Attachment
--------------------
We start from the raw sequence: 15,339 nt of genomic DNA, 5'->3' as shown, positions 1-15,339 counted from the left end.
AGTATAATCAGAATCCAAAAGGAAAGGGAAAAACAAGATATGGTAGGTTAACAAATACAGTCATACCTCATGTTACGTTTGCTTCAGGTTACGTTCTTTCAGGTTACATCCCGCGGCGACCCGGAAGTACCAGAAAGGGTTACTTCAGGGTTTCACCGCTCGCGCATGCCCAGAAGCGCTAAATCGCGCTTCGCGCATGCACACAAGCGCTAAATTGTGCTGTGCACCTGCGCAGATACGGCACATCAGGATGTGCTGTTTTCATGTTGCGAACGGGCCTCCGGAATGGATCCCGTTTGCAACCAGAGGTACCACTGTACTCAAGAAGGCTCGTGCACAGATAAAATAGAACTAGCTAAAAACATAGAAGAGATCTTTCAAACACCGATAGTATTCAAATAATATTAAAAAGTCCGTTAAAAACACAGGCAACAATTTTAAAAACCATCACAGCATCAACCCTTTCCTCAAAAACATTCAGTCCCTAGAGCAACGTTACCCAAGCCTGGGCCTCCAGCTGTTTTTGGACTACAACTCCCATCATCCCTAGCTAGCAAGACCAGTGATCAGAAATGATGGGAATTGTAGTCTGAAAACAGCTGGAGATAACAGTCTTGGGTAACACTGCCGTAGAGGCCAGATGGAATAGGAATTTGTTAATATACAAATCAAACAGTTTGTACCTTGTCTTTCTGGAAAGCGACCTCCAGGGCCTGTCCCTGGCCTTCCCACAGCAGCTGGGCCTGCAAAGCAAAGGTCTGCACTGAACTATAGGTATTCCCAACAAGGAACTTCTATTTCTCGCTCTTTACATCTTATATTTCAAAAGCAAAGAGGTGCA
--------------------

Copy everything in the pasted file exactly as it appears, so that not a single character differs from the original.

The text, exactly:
We start from the raw sequence: 15,339 nt of genomic DNA, 5'->3' as shown, positions 1-15,339 counted from the left end.
AGTATAATCAGAATCCAAAAGGAAAGGGAAAAACAAGATATGGTAGGTTAACAAATACAGTCATACCTCATGTTACGTTTGCTTCAGGTTACGTTCTTTCAGGTTACATCCCGCGGCGACCCGGAAGTACCAGAAAGGGTTACTTCAGGGTTTCACCGCTCGCGCATGCCCAGAAGCGCTAAATCGCGCTTCGCGCATGCACACAAGCGCTAAATTGTGCTGTGCACCTGCGCAGATACGGCACATCAGGATGTGCTGTTTTCATGTTGCGAACGGGCCTCCGGAATGGATCCCGTTTGCAACCAGAGGTACCACTGTACTCAAGAAGGCTCGTGCACAGATAAAATAGAACTAGCTAAAAACATAGAAGAGATCTTTCAAACACCGATAGTATTCAAATAATATTAAAAAGTCCGTTAAAAACACAGGCAACAATTTTAAAAACCATCACAGCATCAACCCTTTCCTCAAAAACATTCAGTCCCTAGAGCAACGTTACCCAAGCCTGGGCCTCCAGCTGTTTTTGGACTACAACTCCCATCATCCCTAGCTAGCAAGACCAGTGATCAGAAATGATGGGAATTGTAGTCTGAAAACAGCTGGAGATAACAGTCTTGGGTAACACTGCCGTAGAGGCCAGATGGAATAGGAATTTGTTAATATACAAATCAAACAGTTTGTACCTTGTCTTTCTGGAAAGCGACCTCCAGGGCCTGTCCCTGGCCTTCCCACAGCAGCTGGGCCTGCAAAGCAAAGGTCTGCACTGAACTATAGGTATTCCCAACAAGGAACTTCTATTTCTCGCTCTTTACATCTTATATTTCAAAAGCAAAGAGGTGCA